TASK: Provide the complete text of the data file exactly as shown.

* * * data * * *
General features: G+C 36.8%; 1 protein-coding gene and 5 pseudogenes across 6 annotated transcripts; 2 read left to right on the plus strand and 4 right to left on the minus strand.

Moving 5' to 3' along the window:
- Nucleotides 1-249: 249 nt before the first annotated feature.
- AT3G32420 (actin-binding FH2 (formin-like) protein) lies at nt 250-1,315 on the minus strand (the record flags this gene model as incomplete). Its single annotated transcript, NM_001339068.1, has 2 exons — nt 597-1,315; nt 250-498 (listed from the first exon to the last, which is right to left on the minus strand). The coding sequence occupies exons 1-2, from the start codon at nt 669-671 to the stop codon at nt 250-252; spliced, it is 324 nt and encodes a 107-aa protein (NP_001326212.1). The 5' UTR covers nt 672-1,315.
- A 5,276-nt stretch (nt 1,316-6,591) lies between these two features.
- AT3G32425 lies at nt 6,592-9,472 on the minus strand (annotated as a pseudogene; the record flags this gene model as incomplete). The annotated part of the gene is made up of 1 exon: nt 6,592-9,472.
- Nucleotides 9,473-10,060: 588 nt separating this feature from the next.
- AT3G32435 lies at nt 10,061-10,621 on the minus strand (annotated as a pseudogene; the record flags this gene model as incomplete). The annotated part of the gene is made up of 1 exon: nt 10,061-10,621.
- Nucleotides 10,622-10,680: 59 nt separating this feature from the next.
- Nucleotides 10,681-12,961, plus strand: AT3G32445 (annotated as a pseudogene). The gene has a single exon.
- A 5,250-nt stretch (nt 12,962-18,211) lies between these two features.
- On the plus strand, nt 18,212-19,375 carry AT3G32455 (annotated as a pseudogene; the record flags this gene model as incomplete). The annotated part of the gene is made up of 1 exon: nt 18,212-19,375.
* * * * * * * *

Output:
General features: G+C 36.8%; 1 protein-coding gene and 5 pseudogenes across 6 annotated transcripts; 2 read left to right on the plus strand and 4 right to left on the minus strand.

Moving 5' to 3' along the window:
- Nucleotides 1-249: 249 nt before the first annotated feature.
- AT3G32420 (actin-binding FH2 (formin-like) protein) lies at nt 250-1,315 on the minus strand (the record flags this gene model as incomplete). Its single annotated transcript, NM_001339068.1, has 2 exons — nt 597-1,315; nt 250-498 (listed from the first exon to the last, which is right to left on the minus strand). The coding sequence occupies exons 1-2, from the start codon at nt 669-671 to the stop codon at nt 250-252; spliced, it is 324 nt and encodes a 107-aa protein (NP_001326212.1). The 5' UTR covers nt 672-1,315.
- A 5,276-nt stretch (nt 1,316-6,591) lies between these two features.
- AT3G32425 lies at nt 6,592-9,472 on the minus strand (annotated as a pseudogene; the record flags this gene model as incomplete). The annotated part of the gene is made up of 1 exon: nt 6,592-9,472.
- Nucleotides 9,473-10,060: 588 nt separating this feature from the next.
- AT3G32435 lies at nt 10,061-10,621 on the minus strand (annotated as a pseudogene; the record flags this gene model as incomplete). The annotated part of the gene is made up of 1 exon: nt 10,061-10,621.
- Nucleotides 10,622-10,680: 59 nt separating this feature from the next.
- Nucleotides 10,681-12,961, plus strand: AT3G32445 (annotated as a pseudogene). The gene has a single exon.
- A 5,250-nt stretch (nt 12,962-18,211) lies between these two features.
- On the plus strand, nt 18,212-19,375 carry AT3G32455 (annotated as a pseudogene; the record flags this gene model as incomplete). The annotated part of the gene is made up of 1 exon: nt 18,212-19,375.